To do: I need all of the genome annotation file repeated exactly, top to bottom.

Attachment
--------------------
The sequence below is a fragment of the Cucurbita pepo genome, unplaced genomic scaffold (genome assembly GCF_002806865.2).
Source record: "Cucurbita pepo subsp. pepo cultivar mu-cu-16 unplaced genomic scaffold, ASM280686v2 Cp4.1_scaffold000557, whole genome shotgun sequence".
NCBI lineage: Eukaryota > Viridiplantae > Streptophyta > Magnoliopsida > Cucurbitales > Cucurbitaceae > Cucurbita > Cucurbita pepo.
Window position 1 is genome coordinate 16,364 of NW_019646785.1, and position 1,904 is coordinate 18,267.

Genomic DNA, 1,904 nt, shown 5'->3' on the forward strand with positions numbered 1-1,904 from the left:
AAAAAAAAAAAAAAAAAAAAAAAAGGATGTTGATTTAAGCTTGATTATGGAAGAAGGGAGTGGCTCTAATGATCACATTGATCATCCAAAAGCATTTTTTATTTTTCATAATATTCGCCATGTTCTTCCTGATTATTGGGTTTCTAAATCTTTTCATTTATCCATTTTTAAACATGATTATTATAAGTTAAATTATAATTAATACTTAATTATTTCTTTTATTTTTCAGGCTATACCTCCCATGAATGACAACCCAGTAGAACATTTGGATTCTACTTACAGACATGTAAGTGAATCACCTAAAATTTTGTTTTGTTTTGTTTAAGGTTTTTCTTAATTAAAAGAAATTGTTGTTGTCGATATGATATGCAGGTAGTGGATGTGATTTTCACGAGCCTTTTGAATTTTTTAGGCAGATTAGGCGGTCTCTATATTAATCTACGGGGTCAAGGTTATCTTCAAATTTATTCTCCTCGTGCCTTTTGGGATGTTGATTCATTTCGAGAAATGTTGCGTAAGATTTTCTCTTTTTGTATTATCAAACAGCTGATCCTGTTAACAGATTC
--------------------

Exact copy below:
The sequence below is a fragment of the Cucurbita pepo genome, unplaced genomic scaffold (genome assembly GCF_002806865.2).
Source record: "Cucurbita pepo subsp. pepo cultivar mu-cu-16 unplaced genomic scaffold, ASM280686v2 Cp4.1_scaffold000557, whole genome shotgun sequence".
NCBI lineage: Eukaryota > Viridiplantae > Streptophyta > Magnoliopsida > Cucurbitales > Cucurbitaceae > Cucurbita > Cucurbita pepo.
Window position 1 is genome coordinate 16,364 of NW_019646785.1, and position 1,904 is coordinate 18,267.

Genomic DNA, 1,904 nt, shown 5'->3' on the forward strand with positions numbered 1-1,904 from the left:
AAAAAAAAAAAAAAAAAAAAAAAAGGATGTTGATTTAAGCTTGATTATGGAAGAAGGGAGTGGCTCTAATGATCACATTGATCATCCAAAAGCATTTTTTATTTTTCATAATATTCGCCATGTTCTTCCTGATTATTGGGTTTCTAAATCTTTTCATTTATCCATTTTTAAACATGATTATTATAAGTTAAATTATAATTAATACTTAATTATTTCTTTTATTTTTCAGGCTATACCTCCCATGAATGACAACCCAGTAGAACATTTGGATTCTACTTACAGACATGTAAGTGAATCACCTAAAATTTTGTTTTGTTTTGTTTAAGGTTTTTCTTAATTAAAAGAAATTGTTGTTGTCGATATGATATGCAGGTAGTGGATGTGATTTTCACGAGCCTTTTGAATTTTTTAGGCAGATTAGGCGGTCTCTATATTAATCTACGGGGTCAAGGTTATCTTCAAATTTATTCTCCTCGTGCCTTTTGGGATGTTGATTCATTTCGAGAAATGTTGCGTAAGATTTTCTCTTTTTGTATTATCAAACAGCTGATCCTGTTAACAGATTC